A local troop of Boy Scouts got to steer airplanes for a few minutes Saturday, years before they would be steering cars.
About 30 boys, ranging from 11 to 15 years old, from local Scout Troop 4 earned their Aviation Merit Badges on Saturday.
The Experimental Aircraft Association organized the Young Eagle program for these local boys, who were bursting with energy about getting to be a pilot for a few minutes.
“That was awesome!” Bradley Metcalf, 12, told the News-Press after he got out of the small airplane. “I never thought I’d be able to do that!”
Bradley explained how sensitive the yoke (the control wheel of the plane) was and how the plane would respond to the slightest pull or push. When asked where he would go if he had his license and plane, Bradley did not hesitate. “I’d go to Hawaii. It’s warm, and a beach!”
His troop mate Tyler Bruce, 12, also shared Bradley’s excitement about possibly becoming a pilot one day.
“It felt good!” said Tyler. “I’d like to be able to be a pilot.”
Ann Smith, mother of one of the scouts, glowed with pride when her son Konrad took to the air.
“My older son’s already an Eagle Scout,” said Ms. Smith.
Konrad, her younger son,is on a similar path, and his grandparents were present Saturday at the Santa Barbara Miunicipal Airport to show support. The energy at the activity showed that the day embodied both a celebration and recognition that the boys were on paths to become Eagles, the highest rank a Scout can attain. Parents stood with smiles on their faces; a mother hugged her son warmly before he went on the plane; a father brought pizza for all the parents to enjoy.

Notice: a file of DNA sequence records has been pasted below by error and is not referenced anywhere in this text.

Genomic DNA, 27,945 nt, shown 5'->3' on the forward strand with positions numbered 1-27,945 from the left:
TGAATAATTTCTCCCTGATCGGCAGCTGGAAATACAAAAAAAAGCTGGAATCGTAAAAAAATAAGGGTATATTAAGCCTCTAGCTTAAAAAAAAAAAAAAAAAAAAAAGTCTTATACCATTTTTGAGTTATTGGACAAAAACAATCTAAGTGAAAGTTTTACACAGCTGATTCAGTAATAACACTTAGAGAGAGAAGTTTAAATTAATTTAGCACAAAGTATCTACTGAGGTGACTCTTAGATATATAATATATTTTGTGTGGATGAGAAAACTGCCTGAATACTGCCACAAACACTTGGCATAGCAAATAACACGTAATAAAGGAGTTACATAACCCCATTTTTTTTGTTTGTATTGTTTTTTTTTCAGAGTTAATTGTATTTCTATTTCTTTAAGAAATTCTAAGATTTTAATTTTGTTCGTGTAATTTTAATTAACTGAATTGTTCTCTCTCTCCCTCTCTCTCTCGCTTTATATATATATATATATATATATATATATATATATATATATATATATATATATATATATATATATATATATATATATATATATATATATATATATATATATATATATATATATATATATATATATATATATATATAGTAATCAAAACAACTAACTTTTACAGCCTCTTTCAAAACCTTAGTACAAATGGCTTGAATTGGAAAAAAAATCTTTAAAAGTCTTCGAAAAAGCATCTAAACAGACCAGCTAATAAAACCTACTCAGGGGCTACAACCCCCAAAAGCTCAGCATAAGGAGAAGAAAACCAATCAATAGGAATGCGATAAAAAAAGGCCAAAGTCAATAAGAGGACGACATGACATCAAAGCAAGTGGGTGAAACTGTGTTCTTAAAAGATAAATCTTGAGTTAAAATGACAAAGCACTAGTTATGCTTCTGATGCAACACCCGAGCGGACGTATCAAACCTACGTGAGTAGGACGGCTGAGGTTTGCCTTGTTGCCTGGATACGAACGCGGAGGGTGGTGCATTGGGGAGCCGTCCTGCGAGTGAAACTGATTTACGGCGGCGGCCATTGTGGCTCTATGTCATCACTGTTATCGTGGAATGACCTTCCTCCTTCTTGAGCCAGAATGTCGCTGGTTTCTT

The multi-family affair seems to provide a tight-knit support system for these Boy Scouts. According to Ms. Smith, the older Boy Scouts and parents served as mentors for the younger Scouts. The parents often take it a step further and volunteer their time and energy.
Paul Bowen, the troop’s assistant scoutmaster, was one of these parents.The former Boy Scout was not only a proud father of a current Boy Scout but also served as one of the three pilots, volunteering his energy, time, and plane Saturday to show the Boy Scouts how to fly.
“It’s a chance for the older generation to help the younger generation,” said Mr. Bowen, who added that the boys are gaining an insight to a potential life style, whether that be a pilot, a mechanic or an airport tower specialist. The other component important for Mr. Bowen was adventure.
“Boy Scouts is not just about the brown uniform and the weekly meetings,” said Mr. Bowen. “It’s about adventure and the experiences that you otherwise wouldn’t get.”
Earlier this year, Scouts BSA — formerly Boy Scouts — announced that girls were able to join the program as well. Mr. Bowen said he looks forward to seeing more girls having access to these types of adventurous activities as well.
Mr. Bowen’s friend Carl Hopkins was another pilot volunteering Saturday. Mr. Hopkins — who served as a Navy lieutenant from 1969 to 1974 — chased his dream of becoming a pilot after he moved to Santa Barbara. He joined the EAA about 15 years ago as a coordinator. These days, Mr. Hopkins takes his family across the country, from Maine to Georgia, where his wife’s family resides. He even takes his grandkids and daughter to see her close friend in Northern California.
Saturday, while running the administrative tasks with Terri Bowen (Mr. Bowen’s spouse), Mr. Hopkins led several pre-flight orientations around a plane that he uses for family travel.
Mr. Bowen and Mr. Hopkins were figures that the Boy Scouts could look up to. Indeed, some of the boys were already talking about flying their own planes in the future to visit family.
“I’d go to the Bay Area,” said Bradley’s triplet Travis. “Because my grammie lives there.”
Jack, the other triiplet, was in tandem with Bradley.
“Hawaii! I love surfing,” said Jack.
After flying over the Santa Ynez foothills, Carpenteria and Hope Ranch, the Boy Scouts all received a log book in which to record their first piloting experience. Mr. Bowen said he hopes it’s the beginning of their numerous pilot logs.